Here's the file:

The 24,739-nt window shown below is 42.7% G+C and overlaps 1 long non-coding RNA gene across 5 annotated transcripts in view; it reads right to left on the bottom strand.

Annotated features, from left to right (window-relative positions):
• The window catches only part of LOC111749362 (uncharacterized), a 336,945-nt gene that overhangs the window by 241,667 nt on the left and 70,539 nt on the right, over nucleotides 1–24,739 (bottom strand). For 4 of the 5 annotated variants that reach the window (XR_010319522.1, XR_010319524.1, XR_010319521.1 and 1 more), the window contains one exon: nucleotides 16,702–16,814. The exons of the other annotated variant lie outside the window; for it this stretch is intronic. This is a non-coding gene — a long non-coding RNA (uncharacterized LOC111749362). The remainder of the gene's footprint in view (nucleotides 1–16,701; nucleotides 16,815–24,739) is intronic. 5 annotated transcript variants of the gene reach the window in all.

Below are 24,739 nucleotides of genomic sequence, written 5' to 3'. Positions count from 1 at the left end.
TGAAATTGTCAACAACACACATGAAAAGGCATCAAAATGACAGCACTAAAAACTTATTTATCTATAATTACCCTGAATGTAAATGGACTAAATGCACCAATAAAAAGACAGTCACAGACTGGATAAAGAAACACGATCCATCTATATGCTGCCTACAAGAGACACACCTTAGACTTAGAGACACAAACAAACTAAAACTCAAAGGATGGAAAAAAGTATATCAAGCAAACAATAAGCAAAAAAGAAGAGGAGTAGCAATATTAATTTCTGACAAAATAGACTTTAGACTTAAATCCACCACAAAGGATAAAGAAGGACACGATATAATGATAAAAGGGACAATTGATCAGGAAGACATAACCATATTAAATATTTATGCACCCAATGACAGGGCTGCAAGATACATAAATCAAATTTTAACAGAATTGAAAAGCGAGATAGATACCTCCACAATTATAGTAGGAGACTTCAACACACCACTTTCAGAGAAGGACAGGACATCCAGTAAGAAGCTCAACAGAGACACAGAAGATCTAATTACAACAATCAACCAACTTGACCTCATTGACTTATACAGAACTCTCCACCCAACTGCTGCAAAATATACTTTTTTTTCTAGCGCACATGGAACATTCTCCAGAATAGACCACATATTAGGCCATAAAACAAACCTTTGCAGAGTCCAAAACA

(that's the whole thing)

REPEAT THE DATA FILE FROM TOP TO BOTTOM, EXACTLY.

The 24,739-nt window shown below is 42.7% G+C and overlaps 1 long non-coding RNA gene across 5 annotated transcripts in view; it reads right to left on the bottom strand.

Annotated features, from left to right (window-relative positions):
• The window catches only part of LOC111749362 (uncharacterized), a 336,945-nt gene that overhangs the window by 241,667 nt on the left and 70,539 nt on the right, over nucleotides 1–24,739 (bottom strand). For 4 of the 5 annotated variants that reach the window (XR_010319522.1, XR_010319524.1, XR_010319521.1 and 1 more), the window contains one exon: nucleotides 16,702–16,814. The exons of the other annotated variant lie outside the window; for it this stretch is intronic. This is a non-coding gene — a long non-coding RNA (uncharacterized LOC111749362). The remainder of the gene's footprint in view (nucleotides 1–16,701; nucleotides 16,815–24,739) is intronic. 5 annotated transcript variants of the gene reach the window in all.

Below are 24,739 nucleotides of genomic sequence, written 5' to 3'. Positions count from 1 at the left end.
TGAAATTGTCAACAACACACATGAAAAGGCATCAAAATGACAGCACTAAAAACTTATTTATCTATAATTACCCTGAATGTAAATGGACTAAATGCACCAATAAAAAGACAGTCACAGACTGGATAAAGAAACACGATCCATCTATATGCTGCCTACAAGAGACACACCTTAGACTTAGAGACACAAACAAACTAAAACTCAAAGGATGGAAAAAAGTATATCAAGCAAACAATAAGCAAAAAAGAAGAGGAGTAGCAATATTAATTTCTGACAAAATAGACTTTAGACTTAAATCCACCACAAAGGATAAAGAAGGACACGATATAATGATAAAAGGGACAATTGATCAGGAAGACATAACCATATTAAATATTTATGCACCCAATGACAGGGCTGCAAGATACATAAATCAAATTTTAACAGAATTGAAAAGCGAGATAGATACCTCCACAATTATAGTAGGAGACTTCAACACACCACTTTCAGAGAAGGACAGGACATCCAGTAAGAAGCTCAACAGAGACACAGAAGATCTAATTACAACAATCAACCAACTTGACCTCATTGACTTATACAGAACTCTCCACCCAACTGCTGCAAAATATACTTTTTTTTCTAGCGCACATGGAACATTCTCCAGAATAGACCACATATTAGGCCATAAAACAAACCTTTGCAGAGTCCAAAACA